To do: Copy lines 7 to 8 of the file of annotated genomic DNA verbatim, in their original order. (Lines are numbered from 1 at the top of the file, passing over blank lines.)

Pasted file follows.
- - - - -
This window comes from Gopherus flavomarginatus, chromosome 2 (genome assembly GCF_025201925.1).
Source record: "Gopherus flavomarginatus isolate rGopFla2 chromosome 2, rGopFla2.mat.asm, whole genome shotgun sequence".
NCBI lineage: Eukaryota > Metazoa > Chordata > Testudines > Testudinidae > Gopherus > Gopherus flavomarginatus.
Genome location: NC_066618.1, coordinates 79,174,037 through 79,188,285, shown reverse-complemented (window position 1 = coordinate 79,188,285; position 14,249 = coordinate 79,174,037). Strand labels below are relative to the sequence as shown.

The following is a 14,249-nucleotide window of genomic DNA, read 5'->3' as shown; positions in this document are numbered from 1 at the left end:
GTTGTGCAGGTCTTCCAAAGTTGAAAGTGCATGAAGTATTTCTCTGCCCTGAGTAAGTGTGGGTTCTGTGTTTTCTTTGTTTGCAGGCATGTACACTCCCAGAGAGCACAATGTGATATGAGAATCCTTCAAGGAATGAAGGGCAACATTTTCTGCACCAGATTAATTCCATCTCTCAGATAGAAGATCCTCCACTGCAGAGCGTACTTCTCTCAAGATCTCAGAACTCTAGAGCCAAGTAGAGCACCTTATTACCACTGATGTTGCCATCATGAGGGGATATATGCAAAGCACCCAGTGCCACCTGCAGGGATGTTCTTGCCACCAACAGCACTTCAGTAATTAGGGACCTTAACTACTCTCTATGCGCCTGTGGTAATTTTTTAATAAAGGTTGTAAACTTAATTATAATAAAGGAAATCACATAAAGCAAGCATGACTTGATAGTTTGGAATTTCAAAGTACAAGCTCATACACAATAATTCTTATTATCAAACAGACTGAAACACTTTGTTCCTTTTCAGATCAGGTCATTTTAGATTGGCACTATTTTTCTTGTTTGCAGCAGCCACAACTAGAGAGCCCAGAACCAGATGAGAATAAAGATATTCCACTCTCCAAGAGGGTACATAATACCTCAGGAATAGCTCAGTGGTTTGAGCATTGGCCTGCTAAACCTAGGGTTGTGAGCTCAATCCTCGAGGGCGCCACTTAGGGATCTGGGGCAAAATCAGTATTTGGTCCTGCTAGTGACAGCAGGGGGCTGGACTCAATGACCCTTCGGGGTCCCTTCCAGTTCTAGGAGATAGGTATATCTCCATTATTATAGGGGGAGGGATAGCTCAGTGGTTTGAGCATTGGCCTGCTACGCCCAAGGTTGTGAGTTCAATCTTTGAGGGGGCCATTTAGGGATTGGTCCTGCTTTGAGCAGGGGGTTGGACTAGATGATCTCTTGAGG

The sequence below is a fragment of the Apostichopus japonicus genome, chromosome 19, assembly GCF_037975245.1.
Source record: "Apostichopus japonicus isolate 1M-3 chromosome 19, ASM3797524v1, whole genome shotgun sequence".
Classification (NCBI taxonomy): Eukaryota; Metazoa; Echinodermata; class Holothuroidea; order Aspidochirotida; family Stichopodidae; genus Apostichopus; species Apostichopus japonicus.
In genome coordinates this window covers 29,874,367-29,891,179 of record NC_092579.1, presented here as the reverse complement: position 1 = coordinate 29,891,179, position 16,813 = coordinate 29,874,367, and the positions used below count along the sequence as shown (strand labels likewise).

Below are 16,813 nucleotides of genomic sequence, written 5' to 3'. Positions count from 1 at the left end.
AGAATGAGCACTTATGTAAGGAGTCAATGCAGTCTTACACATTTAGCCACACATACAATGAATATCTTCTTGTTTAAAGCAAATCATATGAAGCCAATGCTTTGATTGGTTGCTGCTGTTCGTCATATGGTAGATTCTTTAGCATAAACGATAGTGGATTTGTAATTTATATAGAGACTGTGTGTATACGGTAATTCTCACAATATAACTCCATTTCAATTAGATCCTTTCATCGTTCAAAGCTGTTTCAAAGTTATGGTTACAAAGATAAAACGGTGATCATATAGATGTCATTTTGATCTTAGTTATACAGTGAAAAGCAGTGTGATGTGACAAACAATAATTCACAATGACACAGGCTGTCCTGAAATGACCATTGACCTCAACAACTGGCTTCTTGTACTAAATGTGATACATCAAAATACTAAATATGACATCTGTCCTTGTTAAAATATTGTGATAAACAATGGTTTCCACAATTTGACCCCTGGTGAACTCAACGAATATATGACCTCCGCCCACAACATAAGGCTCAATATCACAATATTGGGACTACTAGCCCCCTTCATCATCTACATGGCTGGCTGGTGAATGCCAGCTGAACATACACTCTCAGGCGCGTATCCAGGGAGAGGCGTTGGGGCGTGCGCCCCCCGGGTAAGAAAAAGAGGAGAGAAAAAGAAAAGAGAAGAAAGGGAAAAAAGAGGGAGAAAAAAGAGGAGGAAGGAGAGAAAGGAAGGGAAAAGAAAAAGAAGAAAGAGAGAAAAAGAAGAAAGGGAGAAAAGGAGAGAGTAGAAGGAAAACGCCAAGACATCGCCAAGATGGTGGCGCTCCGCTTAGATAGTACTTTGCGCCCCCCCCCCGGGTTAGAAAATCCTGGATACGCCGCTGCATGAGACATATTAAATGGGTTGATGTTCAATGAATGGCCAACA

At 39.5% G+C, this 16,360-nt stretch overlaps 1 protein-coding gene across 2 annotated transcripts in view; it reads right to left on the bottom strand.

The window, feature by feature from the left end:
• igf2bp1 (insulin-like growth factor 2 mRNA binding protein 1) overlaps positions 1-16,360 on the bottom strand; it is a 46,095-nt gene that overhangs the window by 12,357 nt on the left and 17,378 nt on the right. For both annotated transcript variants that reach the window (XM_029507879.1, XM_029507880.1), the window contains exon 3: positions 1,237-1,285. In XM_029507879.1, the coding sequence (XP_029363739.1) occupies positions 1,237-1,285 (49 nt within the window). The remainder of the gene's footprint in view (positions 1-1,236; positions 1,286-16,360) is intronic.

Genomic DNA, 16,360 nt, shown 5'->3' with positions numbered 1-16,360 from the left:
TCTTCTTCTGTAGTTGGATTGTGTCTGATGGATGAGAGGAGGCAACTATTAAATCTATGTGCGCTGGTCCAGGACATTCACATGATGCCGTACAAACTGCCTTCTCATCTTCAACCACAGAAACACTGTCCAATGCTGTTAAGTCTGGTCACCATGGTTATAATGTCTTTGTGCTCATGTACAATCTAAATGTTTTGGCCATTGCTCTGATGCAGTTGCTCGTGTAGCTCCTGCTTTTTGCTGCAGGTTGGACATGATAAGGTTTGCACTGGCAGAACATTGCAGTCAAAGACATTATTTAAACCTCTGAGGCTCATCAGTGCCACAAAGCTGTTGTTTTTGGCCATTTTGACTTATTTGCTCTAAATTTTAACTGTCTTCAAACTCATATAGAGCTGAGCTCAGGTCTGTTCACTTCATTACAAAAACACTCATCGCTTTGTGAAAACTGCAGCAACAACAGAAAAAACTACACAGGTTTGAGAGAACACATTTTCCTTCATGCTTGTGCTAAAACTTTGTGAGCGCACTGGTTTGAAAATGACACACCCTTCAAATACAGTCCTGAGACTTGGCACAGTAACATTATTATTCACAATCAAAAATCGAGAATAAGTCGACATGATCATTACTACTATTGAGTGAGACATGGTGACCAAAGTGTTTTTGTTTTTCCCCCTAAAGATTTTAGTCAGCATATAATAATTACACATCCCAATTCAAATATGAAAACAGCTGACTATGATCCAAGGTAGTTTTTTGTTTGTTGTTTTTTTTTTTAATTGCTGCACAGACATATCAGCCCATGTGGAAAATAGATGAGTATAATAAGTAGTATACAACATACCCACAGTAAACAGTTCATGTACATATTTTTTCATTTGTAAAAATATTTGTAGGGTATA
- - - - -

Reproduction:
The sequence below is a fragment of the Apostichopus japonicus genome, chromosome 19, assembly GCF_037975245.1.
Source record: "Apostichopus japonicus isolate 1M-3 chromosome 19, ASM3797524v1, whole genome shotgun sequence".